Tachibana ya
you never know
what's in a name

The Tachibana, Fujiwara, Genji and Heike
are the four great clans of Old Japan.

Here is more, and even some ancient citrus fruit.

tachibana 橘 (たちばな) Tachibana citrus fruit


Matsuo Basho

tachibana ya itsu no nonaka no hototogisu

fragrant mandarin oranges -
when and in what field (do I hear)
the hototogisu

hototogisu 時鳥 lit. "bird of time"

The fragrant tachibana are associated with the fourth lunar month, while the lesser cuckoo belongs to the fifth lunar month of old waka poetry.

Basho draws on a waka
from the Kokin Wakashu 古今集, Summer 139

五月待つ 花橘 香をかげば
昔の人の 袖の香ぞする

satsuki matsu hanatachibana no ka o kageba
mukashi no hito no sode no ka zo suru

When I breathe in the scent
of the mandarin orange blossoms
that await the Fifth Month,
I recall the fragrance of the sleeves
of one I loved long ago.

Tr. David L. Barnhill
- Reference -


with a memorial stone at Kiyomizu temple, Otowa town, Shizukoa
静岡市音羽町 清水寺

Suruga ji ya hana tachibana mo cha no nioi

Suruga road -
Tachibana blossoms
smell of tea too

Tr. Gabi Greve

Written on the 15th day of the 5th lunar month.
元禄7年5月17日, Basho age 51

The region was and still is famous for its tea planations.
The fragrance of Tachibana is very strong, but the smell of tea blossoms is even stronger here.
Suruga province 駿河国 is the old name of the Shizuoka region.
The bay is Suruga Bay 駿河湾.

. Matsuo Basho 松尾芭蕉 - Archives of the WKD .


Suruga Province (駿河国, Suruga no kuni)
was an old province in the area that is today the central part of Shizuoka prefecture.
It was sometimes called Sunshū (駿州). Suruga bordered on Izu, Kai, Sagami, Shinano, and Tōtōmi provinces; and had access to the Pacific Ocean through Suruga Bay.

Suruga was one of the original provinces of Japan established in the Nara period under the Taihō Code. The original capital of the province was located in what is now Numazu, which also had the Kokubun-ji and the Ichinomiya (Mishima Taisha) of the province. Under the Engishiki classification system, Suruga was ranked as a "major country" (上国), and was governed by a Kuni no miyatsuko.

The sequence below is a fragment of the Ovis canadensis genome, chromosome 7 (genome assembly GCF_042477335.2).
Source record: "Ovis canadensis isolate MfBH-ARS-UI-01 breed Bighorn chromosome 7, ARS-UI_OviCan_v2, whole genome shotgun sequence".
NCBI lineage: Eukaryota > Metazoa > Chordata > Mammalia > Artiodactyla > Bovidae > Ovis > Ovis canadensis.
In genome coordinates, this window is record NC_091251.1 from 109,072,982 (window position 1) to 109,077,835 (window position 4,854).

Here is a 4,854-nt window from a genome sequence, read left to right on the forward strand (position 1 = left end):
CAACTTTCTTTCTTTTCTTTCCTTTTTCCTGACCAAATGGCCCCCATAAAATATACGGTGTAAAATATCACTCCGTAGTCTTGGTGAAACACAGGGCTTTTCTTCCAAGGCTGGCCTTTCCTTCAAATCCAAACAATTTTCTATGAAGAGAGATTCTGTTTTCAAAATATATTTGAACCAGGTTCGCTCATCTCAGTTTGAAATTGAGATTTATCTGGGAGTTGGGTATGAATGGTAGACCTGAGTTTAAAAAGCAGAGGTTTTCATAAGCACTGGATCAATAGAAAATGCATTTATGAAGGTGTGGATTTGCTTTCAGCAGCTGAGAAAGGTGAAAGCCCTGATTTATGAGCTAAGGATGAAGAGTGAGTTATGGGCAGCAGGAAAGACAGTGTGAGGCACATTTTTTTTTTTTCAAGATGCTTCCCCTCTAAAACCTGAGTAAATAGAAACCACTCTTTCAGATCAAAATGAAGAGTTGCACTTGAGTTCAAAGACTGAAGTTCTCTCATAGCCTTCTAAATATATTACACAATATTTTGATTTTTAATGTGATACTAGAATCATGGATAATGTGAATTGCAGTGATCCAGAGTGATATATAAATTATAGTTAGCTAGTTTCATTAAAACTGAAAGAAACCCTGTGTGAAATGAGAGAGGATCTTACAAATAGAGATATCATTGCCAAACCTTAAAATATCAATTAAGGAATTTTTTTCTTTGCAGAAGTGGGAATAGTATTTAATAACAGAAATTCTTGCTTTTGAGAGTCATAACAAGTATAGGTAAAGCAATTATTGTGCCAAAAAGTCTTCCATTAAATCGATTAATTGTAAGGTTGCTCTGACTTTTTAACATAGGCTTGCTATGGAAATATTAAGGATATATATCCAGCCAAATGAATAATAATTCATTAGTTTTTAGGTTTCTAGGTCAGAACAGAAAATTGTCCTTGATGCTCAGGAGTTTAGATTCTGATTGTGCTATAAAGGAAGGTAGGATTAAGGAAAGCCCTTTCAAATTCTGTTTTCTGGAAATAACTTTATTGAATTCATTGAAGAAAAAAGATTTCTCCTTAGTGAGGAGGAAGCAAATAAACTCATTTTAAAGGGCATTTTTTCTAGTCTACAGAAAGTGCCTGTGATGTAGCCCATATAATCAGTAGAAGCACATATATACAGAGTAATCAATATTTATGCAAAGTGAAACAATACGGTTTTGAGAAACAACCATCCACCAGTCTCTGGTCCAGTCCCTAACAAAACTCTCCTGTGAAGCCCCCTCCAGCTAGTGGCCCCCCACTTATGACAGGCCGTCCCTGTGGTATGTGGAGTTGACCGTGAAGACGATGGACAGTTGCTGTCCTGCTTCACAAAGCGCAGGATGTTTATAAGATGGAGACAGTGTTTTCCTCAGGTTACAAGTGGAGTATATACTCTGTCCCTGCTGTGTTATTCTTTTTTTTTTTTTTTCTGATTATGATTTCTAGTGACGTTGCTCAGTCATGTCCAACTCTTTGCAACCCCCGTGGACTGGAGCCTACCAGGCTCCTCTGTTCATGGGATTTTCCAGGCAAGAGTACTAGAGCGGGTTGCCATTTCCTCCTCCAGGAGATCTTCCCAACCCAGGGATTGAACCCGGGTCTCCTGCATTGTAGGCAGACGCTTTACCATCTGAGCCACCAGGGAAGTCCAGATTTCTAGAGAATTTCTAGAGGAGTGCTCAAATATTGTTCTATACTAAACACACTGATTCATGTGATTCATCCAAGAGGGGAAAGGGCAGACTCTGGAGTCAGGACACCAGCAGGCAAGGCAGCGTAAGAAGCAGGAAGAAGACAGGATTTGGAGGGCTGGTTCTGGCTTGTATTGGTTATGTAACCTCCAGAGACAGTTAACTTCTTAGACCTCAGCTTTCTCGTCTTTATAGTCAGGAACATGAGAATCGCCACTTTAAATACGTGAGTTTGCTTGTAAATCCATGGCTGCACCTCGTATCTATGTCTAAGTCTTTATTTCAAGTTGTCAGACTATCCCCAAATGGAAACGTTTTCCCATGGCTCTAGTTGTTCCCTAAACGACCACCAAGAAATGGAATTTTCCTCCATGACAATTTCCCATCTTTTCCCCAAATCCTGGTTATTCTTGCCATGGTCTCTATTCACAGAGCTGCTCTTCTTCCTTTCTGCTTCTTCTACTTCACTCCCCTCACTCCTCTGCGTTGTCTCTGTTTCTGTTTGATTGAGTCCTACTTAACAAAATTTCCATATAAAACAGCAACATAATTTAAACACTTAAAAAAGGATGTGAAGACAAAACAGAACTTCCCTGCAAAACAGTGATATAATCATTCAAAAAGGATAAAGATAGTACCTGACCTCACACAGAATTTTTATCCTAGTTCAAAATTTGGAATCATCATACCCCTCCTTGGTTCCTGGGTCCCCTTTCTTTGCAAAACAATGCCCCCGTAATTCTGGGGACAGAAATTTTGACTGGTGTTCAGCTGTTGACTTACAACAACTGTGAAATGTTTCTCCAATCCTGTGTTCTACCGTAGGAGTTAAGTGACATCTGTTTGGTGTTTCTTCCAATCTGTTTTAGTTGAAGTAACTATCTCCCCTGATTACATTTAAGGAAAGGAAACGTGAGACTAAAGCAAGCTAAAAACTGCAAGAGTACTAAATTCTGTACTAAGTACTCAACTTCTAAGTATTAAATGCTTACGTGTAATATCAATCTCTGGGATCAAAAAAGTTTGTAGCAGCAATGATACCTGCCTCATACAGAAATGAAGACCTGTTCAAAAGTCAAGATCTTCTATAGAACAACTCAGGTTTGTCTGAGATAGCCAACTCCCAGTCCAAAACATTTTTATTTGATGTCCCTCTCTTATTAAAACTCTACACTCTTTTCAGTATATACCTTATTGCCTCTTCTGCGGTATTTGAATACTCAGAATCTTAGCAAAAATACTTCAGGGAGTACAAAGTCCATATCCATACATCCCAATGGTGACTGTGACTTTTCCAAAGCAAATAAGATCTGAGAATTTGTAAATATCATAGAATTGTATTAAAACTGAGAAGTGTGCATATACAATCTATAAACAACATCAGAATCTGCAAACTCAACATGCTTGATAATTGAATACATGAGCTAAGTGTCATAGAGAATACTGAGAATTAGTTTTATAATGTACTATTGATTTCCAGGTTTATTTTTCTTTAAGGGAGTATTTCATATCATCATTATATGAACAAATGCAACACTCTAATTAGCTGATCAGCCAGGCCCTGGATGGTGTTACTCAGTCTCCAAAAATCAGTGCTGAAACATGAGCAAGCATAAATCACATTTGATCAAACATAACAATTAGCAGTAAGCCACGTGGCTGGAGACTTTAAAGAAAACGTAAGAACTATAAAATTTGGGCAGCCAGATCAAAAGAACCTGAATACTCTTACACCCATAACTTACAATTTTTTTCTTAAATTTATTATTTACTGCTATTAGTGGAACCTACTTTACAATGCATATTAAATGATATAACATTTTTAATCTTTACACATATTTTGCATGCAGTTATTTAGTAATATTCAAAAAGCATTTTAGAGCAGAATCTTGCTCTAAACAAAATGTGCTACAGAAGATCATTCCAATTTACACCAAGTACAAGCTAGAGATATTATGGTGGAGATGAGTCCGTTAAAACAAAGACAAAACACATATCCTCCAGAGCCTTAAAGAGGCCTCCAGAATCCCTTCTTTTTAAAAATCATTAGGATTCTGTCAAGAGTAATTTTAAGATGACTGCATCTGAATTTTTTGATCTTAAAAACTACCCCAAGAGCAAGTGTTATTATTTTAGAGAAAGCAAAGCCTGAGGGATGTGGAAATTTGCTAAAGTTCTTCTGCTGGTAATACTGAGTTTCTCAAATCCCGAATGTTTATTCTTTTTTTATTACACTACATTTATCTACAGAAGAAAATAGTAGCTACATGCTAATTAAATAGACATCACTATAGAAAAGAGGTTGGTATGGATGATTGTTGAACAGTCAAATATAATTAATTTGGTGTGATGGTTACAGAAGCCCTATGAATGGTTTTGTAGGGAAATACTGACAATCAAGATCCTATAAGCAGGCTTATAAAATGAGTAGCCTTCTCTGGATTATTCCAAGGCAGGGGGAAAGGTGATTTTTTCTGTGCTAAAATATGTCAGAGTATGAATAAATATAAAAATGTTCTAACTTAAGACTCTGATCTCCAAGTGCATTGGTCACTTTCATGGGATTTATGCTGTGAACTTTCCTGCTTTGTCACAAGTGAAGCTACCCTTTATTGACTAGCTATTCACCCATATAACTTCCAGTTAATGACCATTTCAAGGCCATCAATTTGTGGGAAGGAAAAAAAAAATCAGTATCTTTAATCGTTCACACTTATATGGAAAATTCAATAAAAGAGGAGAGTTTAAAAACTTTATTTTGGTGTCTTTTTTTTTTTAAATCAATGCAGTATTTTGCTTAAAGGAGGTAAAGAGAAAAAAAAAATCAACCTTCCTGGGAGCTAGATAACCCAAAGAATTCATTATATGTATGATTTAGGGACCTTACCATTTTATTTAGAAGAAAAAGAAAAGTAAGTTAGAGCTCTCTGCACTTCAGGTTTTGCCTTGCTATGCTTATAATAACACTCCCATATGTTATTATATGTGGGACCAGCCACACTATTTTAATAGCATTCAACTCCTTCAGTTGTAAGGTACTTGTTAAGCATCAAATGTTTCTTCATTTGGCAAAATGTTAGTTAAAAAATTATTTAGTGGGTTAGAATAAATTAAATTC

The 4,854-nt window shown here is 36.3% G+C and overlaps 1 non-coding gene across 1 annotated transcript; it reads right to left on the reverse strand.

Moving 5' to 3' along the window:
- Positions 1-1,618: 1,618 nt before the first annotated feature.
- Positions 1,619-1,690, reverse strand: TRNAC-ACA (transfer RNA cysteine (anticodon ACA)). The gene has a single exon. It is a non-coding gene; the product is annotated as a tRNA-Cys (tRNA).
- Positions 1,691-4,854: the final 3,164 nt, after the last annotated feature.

In a 680 AD cadastral reform, the districts forming Izu Province were administratively separated from Suruga, and the provincial capital was relocated to the right bank of the Abe River in what is now Shizuoka City.

Records of Suruga during the Heian period are sparse, but during the Kamakura period, Suruga was under direct control of the Hōjō clan, and with the development of the Kamakura Shogunate came increased traffic on the Tōkaidō road connecting Kamakura with Kyoto. The province came under the control of the Imagawa clan for much of the Sengoku period, and the Imagawa made efforts to introduce the customs and rituals of the kuge aristocracy to their capital. After Imagawa Yoshimoto was defeated by Oda Nobunaga at the Battle of Okehazama, the province taken by Takeda Shingen of Kai, and in turn by Tokugawa Ieyasu from Mikawa and Tōtōmi.

Toyotomi Hideyoshi forced the Tokugawa to exchange their domains for the provinces of the Kantō region, and reassigned Sunpu Castle to one of his retainers, Nakamura Kazuichi. However, after the defeat of the Toyotomi at the Battle of Sekigahara, Tokugawa Ieyasu recovered his former domains, and made Sunpu Castle his home after he formally retired from the position of Shōgun.

During the Edo period, Suruga prospered due to its location on the Tōkaidō, and numerous post towns developed. The Tokugawa Shogunate forbid the construction of bridges on the major rivers of Suruga Province (such as the Ōi River) for defensive purposes, which further led to town development on the major river crossings.
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tachibana 橘 (たちばな) Tachibana citrus fruit

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1 comment:

Gabi Greve - Basho archives said...

Drinking tea with Basho

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